The 'Decency' Debates: Censorship and Pornography Debates


Newsletter Sep - Dec 2004

The Campaign Against Censorship, a forum of independent documentary film makers came together to resist the censorship imposed at the Mumbai International Film Festival in early 2000, and subsequently launched a film festival called Vikalp in Mumbai. In the months that have passed, Vikalp has grown to become a dynamic alternate space for the viewing of documentary films, in-depth discussions on censorship and free speech, and debates among both practitioners and spectators. (See our newsletter Jan -April 2004).

In Delhi, a month-long celebration called “Films for Freedom” got off to a great start with a seminar titled “Resisting Censorship/ Breaking Silences: Celebrating Freedom of Expression”. For three days from September 2-4, 2004 students of film and mass communication, film makers, activists from university groups, journalists, grassroots activists, writers and manyothers participated in vibrant discussions on a range of contentious issues – from freedom of speech to hate speech, law and its implications, the dilemmas of censorship, the politics of silencing, the uncertainties of a laissez faire world, and much more.

Saheli was invited to make a presentation in a session that addressed the relationship between the “Women’s Movement and Censorship”. In our presentation, we sought to highlight key questions that have emerged over time, as we re-look at our responses and campaigns about the representation of women in the media. Other presentations in the session were made by Manjit Rathi of AIDWA on the work of the Media Monitoring Cell, which takes up cases of ‘objectionable’ advertisements, films and songs, and by Nandini Bandopadhyay of the Durbar Mahila Samanvay Samiti (OMSC, Kolkata), a union of sex workers, who spoke about society’s attempt to censor and marginalise sex workers.

The Saheli presentation looked at some of the landmark campaigns taken up by the group as also other autonomous women’s groups (AWGs) in the 1980s. The presentation addressed the hows and whys of media representation of women, film hoardings, advertisements, as well as beauty pageants and pornography – being the targets of feminist ire since the early 1980s. Viewing them as examples of “commodification” of women, we have protested against the manner in which we believed it dehumanised and objectified women, exploiting and judging women as sexual commodities, and even promoting violence against women, including rape. Linked with this was the voice against coercion of women into pornography – and the belief that pornography was directly responsible for violence and sexual abuse of women. This perspective, most famously articulated by American feminist Robin Morgan’s (1974) words: “Pornography is the theory, and rape the practice” informed our protests, and our strategies included blackening of hoardings, tearing down posters, rallies and demonstrations, often amounting to what could be described vandalism (e.g. the protest against Archie’s sexist cards on Holi). These fervent protests seethed with a sense of outrage, and provided many of us an outlet for the frustration at preventing the proliferation of such imagery and maybe even our helpless anger at being daily targets of molestation, especially on Delhi roads and buses. But at the same time, we also conducted what many considered more “civil” campaigns of media analysis and awareness, such as slide shows, writing and education, and pushing for legislation.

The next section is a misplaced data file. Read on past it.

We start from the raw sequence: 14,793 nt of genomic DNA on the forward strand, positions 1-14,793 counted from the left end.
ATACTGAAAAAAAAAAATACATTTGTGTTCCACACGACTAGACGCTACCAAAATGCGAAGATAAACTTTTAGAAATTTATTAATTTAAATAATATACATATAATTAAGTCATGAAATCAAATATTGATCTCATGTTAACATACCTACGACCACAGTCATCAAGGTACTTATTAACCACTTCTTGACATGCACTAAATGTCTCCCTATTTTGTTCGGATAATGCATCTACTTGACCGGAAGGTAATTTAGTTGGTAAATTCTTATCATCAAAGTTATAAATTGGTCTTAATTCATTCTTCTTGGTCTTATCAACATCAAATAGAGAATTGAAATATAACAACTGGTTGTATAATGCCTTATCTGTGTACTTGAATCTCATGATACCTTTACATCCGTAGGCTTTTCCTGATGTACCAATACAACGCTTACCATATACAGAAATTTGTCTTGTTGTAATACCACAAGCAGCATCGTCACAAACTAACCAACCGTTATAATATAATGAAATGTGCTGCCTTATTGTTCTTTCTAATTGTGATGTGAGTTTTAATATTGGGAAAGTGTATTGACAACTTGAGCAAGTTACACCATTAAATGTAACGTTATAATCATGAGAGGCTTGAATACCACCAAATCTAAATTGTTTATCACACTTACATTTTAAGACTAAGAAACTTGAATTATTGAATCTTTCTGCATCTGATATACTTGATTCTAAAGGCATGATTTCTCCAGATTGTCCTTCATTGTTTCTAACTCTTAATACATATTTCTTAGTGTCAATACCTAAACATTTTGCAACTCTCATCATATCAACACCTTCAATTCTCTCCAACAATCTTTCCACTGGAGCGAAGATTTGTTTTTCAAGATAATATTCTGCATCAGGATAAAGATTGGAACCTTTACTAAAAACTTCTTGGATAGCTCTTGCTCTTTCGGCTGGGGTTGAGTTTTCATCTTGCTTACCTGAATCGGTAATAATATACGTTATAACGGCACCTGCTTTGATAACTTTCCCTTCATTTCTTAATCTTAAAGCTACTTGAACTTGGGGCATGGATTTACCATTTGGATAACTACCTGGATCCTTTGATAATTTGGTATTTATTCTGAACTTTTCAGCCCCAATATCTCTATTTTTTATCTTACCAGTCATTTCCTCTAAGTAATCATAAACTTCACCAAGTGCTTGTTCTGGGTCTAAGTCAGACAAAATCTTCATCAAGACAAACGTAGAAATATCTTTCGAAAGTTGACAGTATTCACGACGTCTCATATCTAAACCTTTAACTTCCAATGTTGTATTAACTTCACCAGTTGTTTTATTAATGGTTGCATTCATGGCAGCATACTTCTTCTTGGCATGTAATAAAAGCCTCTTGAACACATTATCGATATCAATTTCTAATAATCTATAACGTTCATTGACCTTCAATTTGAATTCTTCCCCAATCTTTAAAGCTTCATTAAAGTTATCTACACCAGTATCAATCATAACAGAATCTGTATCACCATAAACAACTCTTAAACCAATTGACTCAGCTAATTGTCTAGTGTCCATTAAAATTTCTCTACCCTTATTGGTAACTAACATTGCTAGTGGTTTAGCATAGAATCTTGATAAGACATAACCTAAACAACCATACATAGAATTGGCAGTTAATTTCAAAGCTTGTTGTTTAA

Legislation came in the shape of the Indecent Representation of Women (Prohibition) Act (1986) which came into force in 1987. Saheli was on the ‘Committees that were set up following the enactment, In order to ensure proper Implementation – spot  “raids”, etc –  doing de facto police work. The Ineffectiveness of the Act was as frustrating as it was expected. Hoardings would disappear for a day only to appear the next day. The Supreme Court ban on hoardings in 1997 (reportedly for traffic-safety reasons) provided some relief to women’s groups.  We also developed a critique of the Act for its over-emphasis on “injuring public morals” (rather than violence against women) and the implications this had for the women’s movement, which at the same time was looking at the issue of female sexuality and its repression.


The issue of women in subservient roles was also taken up (for instance LIC ads reinforcing marriage tor daughters and higher education for sons), but only in a limited way. The law, as we saw, played its part in reinforcing stereotypes. For instance, a film in ’87-‘88 called Pati Parmeshwar was denied certification under the Cinematography Act, 1962 on the grounds that it was violative of guidelines of 2 (401), which prohibits depicting women in servile positions. The final judgment by the Bombay High Court, which certified the film for release, argued that “ignoble servility was a praiseworthy quality”, considering the film would be seen primarily by a Hindu audience.


Grassroots organizing against beauty pageants continued in the 1980s and 1990s, including in colleges, one of the last ones in Delhi being the protest at the office of the Times of India in 1995 [they were the organisers of the Femina Miss India Contest – and we brought out a poster with the slogan “khaney ko nai  roti, dhoondney chaley beauty”] and the Miss World contest in Bangalore in 1996. By the 1990s. India had come to be recognized as a huge potential market for cosmetics – which explained the sudden victory of several Indian Miss Worlds and Universes. The protest was not only against commodification, but also against the huge gap between the women represented in these shows and women at large. However, even during these protests, there set in a certain unease at being identified with right-wing women’s groups that were protesting, and threatening to immolate themselves. While the focus of AWGs was on harm to women, that of the right-wing women’s groups was on nudity, “regulation of morals” and “harmto Indian culture”. So vehement was the protest against it, that the pageant for 1997 was shifted to Seychelles (it was originally scheduled to be held in India for the second consecutive year, probably in ‘Pink City’ Jaipur). While criticizing such moralistic overtures, we cannot but be concerned about the proliferation of “beauty pageants” at all sorts of levels – Resident Welfare Associations, colleges, schools, and even kindergartens. The social acceptability of parading one’s bodily assets and being “judged” against rather rigid standards of body dimensions and skin colour, is mind-boggling. The issue is more complicated now, by the fact that beauty pageants also proclaim to be “contests of brain power”, and pageants for men are also in vogue, patterned in much the same way.